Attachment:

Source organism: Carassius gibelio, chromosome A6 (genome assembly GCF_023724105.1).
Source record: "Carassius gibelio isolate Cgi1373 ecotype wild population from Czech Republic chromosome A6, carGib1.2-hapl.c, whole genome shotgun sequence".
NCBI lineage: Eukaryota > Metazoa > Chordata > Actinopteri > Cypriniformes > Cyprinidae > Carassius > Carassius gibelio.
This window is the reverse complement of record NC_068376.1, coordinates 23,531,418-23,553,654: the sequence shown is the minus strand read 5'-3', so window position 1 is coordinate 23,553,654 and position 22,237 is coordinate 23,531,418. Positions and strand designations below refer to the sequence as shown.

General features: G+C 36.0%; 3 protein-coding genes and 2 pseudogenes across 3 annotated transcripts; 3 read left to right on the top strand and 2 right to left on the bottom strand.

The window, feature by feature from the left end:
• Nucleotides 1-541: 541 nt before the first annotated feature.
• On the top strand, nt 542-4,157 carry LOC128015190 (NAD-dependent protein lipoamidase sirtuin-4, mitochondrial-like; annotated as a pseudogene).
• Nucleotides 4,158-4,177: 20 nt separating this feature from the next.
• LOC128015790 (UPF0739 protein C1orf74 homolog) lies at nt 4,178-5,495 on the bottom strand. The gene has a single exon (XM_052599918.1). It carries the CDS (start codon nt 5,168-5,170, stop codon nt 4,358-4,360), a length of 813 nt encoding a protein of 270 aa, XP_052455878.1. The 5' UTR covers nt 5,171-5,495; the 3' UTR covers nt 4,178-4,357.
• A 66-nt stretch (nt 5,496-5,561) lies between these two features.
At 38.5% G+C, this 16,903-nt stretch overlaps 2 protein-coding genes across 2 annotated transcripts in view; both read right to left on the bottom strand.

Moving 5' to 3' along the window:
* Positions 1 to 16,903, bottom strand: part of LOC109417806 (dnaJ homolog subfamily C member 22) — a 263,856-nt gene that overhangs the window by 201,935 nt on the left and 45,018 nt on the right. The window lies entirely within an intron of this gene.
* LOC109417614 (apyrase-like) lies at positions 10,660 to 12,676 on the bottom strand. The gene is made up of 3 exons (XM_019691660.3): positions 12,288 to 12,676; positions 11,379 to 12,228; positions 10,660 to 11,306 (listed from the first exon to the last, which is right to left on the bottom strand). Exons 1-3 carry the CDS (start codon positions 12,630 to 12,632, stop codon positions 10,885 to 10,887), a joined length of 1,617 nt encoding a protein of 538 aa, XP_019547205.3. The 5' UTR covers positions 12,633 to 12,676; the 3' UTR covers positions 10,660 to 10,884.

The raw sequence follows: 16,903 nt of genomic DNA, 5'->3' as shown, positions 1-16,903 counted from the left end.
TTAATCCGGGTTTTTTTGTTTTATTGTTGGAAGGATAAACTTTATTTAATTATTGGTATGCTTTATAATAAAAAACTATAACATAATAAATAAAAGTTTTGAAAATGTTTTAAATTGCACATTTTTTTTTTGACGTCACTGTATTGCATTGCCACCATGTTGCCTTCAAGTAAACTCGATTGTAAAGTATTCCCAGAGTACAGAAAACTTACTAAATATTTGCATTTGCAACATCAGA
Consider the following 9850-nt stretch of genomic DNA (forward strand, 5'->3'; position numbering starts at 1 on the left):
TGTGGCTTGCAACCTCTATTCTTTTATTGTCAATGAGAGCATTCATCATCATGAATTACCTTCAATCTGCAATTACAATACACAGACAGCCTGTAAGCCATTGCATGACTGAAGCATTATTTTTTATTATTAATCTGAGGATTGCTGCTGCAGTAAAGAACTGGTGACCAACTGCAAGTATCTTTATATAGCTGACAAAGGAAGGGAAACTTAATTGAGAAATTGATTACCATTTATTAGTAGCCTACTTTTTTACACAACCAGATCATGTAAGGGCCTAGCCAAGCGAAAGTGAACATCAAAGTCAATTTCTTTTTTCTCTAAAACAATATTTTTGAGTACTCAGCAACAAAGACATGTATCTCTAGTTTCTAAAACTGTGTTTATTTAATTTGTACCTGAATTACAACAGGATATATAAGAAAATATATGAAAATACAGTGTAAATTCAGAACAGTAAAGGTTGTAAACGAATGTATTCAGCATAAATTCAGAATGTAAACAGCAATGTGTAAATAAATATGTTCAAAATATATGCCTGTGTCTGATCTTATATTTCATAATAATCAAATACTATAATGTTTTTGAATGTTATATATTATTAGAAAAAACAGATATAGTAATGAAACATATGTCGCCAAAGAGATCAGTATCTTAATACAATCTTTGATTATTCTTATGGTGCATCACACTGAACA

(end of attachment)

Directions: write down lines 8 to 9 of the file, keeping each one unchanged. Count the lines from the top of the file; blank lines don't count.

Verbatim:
• On the top strand, nt 542-4,157 carry LOC128015190 (NAD-dependent protein lipoamidase sirtuin-4, mitochondrial-like; annotated as a pseudogene).
• Nucleotides 4,158-4,177: 20 nt separating this feature from the next.